This is Philip K Dick’s most frightening short story. The terror in Dick’s stories comes from their solipsism, their narrative disjunctions, the cognitive dissonance that the reader must sometimes maintain in order to follow the plot as told. In ‘The Electric Ant’, the protagonist discovers first that he is an android(!), and second that there is a tape reel running between two bobbins in his chest. The tape, which is punched with holes, is read by a gadget; when a hole in the tape it passes through the reader, an object appears in the protagonist’s perception. The tape, it transpires, is the source – or more accurately limiting factor – of everything in his world. The story follows his experiments with the tape, until the point where he cuts it entirely.
First published in Fantasy and Science Fiction, October 1969. Collected in The Collected Short Stories of Philip K Dick, Vol 5: We Can Remember it for You Wholesale, Orion, 1987
I devoured the five volumes of collected Philip K Dick short stories when they came out in 1990 or so. In the title story of Volume 2, Dick pushes a familiar kind of Second World War drama into an irradiated and automated future where nothing and no-one is quite what they seem. He plays with the familiarity of the war story genre, its gender conventions and its longueurs, to lull the reader into identifying with what to all intents and purposes seem like characters. American soldiers are fighting as part of a UN force against the Russians, aided by the ever more complex robot forces that the UN have developed from their Moon base. Major Hendricks commands a motley unit of UN troops and stragglers, and is sent to negotiate with the remains of some Russian forces. A traumatised and taciturn child refugee named David tags along for a while. As they reach their destination, the Russian unit blow the boy up. He’s a robot, and Hendricks is doubly shocked to learn that the Russians now have several types of artificial fighter: Wounded Soldiers are Variety One, Davids are Variety Three, so what is Variety Two? Balancing paranoia and the boringly prosaic, this is an archetypical Philip K Dick short story.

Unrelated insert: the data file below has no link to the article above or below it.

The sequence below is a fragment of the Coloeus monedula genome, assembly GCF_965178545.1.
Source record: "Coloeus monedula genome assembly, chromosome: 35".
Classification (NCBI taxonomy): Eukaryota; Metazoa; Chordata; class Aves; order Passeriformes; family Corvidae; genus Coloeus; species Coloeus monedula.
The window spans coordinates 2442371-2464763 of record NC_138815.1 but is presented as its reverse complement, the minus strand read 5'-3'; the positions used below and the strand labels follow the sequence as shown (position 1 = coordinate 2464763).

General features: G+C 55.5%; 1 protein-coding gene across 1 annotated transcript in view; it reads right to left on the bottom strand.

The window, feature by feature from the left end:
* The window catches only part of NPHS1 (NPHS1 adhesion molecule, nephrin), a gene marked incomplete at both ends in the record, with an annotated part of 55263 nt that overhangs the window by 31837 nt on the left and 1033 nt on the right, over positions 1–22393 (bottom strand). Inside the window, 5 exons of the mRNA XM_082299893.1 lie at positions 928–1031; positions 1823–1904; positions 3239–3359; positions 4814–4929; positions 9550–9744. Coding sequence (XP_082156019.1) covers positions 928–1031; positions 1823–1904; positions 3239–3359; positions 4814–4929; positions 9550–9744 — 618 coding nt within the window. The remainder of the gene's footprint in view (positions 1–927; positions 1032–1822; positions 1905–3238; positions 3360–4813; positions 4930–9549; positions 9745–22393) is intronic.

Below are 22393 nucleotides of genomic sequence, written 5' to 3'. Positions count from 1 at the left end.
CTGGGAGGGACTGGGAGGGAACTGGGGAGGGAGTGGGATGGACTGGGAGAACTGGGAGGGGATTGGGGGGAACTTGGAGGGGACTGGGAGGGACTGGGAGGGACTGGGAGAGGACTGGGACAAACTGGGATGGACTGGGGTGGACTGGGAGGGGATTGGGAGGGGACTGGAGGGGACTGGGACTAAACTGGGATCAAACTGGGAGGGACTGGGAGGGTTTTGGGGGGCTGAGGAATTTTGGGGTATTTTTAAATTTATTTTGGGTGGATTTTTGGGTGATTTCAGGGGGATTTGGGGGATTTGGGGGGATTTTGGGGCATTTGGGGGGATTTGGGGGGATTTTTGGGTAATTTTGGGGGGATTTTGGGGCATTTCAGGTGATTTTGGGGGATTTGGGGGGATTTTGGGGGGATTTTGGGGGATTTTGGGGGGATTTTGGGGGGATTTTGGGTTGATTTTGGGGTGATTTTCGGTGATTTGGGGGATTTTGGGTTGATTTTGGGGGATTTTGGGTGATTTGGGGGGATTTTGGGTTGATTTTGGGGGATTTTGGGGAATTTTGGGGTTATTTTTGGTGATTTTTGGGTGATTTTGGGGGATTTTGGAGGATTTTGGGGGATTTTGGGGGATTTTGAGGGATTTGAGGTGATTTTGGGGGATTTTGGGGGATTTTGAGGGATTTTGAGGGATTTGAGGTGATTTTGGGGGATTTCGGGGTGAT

First published in Space Science Fiction, 1953. Collected in Second Variety: Volume 2 of the Collected Stories of Philip K Dick, Grafton, 1990